WikiLeaks founder Julian Assange has suffered a ‘mini-stroke’ while facing extradition to the US. 

Mr Assange has spent almost a decade either in jail or holed up in the Ecuadorian embassy in London, fighting extradition to Sweden on sexual assault charges and fighting extradition to the US for publishing in 2010 the contents of US military and diplomatic cables.

A decision from the British government will soon reveal if the US can proceed with plans for extradition. 

Meanwhile Mr Assange’s family say he has been left with a drooping right eyelid, memory problems and signs of neurological damage following a “transient ischaemic attack” (a warning sign of a full stroke) in Britain’s Belmarsh Prison. 

It came just days after the UK High Court overturned a judgment that had prevented his extradition to the US to face charges under the US Espionage Act.

His lawyers had successfully that the condition he faces in the US could lead to a serious risk of suicide. But the High Court reversed this ruling after the US government offered assurances about his potential imprisonment.

“This is a travesty of justice,” says Amnesty International’s Europe Director Nils Muižnieks.

“By allowing this appeal, the High Court has chosen to accept the deeply flawed diplomatic assurances given by the US that Assange would not be held in solitary confinement in a maximum security prison. 

“The fact that the US has reserved the right to change its mind at any time means that these assurances are not worth the paper they are written on.”

Born in Townsville, North Queensland, Mr Assange is Australian. However, the Australian Government has done nothing to aid or protect him in his plight.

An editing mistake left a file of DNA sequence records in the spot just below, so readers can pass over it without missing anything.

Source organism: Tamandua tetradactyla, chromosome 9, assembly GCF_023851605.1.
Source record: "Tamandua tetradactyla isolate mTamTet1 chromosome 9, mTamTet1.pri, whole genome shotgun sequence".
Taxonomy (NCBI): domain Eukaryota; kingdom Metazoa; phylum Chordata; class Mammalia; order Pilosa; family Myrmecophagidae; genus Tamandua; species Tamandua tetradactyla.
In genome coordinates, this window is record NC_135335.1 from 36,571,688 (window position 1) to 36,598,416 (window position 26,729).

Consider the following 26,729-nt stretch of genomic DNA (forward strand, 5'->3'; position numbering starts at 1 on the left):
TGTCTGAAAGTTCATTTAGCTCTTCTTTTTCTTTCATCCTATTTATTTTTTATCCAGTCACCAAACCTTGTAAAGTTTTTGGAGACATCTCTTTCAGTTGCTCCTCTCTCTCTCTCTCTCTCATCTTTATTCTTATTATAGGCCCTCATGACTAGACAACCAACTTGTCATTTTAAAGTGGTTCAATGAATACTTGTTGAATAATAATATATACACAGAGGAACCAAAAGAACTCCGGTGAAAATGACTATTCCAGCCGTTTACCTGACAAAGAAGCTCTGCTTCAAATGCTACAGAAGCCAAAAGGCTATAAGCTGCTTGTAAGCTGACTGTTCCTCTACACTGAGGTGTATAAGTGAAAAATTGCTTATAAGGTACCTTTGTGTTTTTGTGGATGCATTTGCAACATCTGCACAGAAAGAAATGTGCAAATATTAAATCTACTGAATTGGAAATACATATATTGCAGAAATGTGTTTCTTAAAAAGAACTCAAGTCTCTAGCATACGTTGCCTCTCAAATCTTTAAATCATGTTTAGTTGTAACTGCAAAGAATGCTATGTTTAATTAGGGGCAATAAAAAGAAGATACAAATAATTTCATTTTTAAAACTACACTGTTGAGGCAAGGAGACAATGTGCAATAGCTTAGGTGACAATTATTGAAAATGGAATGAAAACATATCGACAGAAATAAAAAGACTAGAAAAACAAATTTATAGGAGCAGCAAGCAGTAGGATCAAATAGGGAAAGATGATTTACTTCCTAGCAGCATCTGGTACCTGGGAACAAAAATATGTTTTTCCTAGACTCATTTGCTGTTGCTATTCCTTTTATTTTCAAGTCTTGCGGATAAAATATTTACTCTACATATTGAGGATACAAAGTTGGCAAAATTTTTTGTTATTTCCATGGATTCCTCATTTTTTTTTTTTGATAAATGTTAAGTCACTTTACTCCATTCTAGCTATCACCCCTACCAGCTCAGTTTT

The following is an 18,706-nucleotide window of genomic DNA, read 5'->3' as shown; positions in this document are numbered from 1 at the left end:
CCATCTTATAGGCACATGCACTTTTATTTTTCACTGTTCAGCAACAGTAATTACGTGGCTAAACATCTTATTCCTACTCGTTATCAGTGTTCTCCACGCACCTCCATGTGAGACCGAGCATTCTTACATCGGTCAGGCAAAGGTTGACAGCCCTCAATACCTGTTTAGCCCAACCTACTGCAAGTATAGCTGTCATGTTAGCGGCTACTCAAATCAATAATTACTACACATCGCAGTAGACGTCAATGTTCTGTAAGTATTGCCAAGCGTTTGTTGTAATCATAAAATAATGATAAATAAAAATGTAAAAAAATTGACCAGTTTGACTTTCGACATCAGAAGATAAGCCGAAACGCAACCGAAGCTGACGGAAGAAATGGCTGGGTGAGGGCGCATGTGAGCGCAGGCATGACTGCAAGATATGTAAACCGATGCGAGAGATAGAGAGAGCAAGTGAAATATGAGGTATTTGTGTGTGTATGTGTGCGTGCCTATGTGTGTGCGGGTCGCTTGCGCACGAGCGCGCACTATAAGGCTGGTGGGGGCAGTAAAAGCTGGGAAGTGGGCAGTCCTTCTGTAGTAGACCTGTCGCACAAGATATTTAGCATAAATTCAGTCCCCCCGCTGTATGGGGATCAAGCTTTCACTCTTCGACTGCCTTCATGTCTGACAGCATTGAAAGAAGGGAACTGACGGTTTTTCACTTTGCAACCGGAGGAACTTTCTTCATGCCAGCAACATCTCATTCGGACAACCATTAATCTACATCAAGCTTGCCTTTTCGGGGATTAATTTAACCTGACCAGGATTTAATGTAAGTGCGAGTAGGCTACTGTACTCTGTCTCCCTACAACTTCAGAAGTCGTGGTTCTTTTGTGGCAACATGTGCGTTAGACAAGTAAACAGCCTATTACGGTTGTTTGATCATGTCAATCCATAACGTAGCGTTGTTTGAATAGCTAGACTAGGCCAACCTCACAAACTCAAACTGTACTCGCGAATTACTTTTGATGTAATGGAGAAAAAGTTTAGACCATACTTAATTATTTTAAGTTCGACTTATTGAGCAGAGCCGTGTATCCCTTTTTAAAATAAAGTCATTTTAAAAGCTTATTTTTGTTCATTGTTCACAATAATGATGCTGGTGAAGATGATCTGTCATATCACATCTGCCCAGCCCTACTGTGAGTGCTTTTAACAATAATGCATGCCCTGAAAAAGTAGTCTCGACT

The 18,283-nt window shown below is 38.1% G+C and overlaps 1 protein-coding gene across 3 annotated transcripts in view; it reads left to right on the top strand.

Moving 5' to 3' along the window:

Governments including Australia’s have condemned the recklessness of Wikileaks releasing identifying details in confidential diplomatic cables that could put operatives around the world at risk. 

However, there was undeniable public interest in the leaks, which included details of the Baghdad airstrike Collateral Murder video (April 2010), the Afghanistan war logs (July 2010), the Iraq war logs (October 2010), and Cablegate (November 2010).

The leaks detailed alleged US war crimes committed in the course of the Afghanistan and Iraq wars, for which no prosecutions have been carried out. Instead, the focus has been on the messenger. 

Also, Mr Assange is not accused of having stolen classified information himself, but simply instructing Chelsea Manning, a US intelligence officer, on how to avoid detection while doing so. His actions were the same as the actions of many investigative journalists in advising whistleblowers.

In the US, the charges against Mr Assange carry a maximum sentence of 175 years. 

Successive Australian Governments have refused to intervene in the case, or even supported his prosecution. 

Even now, the Morrison Government and its ALP opposition will only go so far as to pledge unspecified “consular assistance” to Mr Assange, but nothing to defend him.

The Greens support having the Australian government protect its own citizen. 

“The prime minister must get Assange home,” Australian Greens leader, Adam Bandt, said over the weekend. 

“An Australian citizen is being prosecuted for publishing details of war crimes, yet our government sits on its hands and does nothing.”

Independent MP Andrew Wilkie also called on the PM to “end this lunacy” and have the US and UK release Mr Assange.

“Journalism is not a crime,” Mr Wilkie said. 

“Again the United Kingdom proves it’s a lackey of the United States and that Australia is delighted to go along for the ride.”

Mr Assange has until December 23 to appeal against last week's judgment.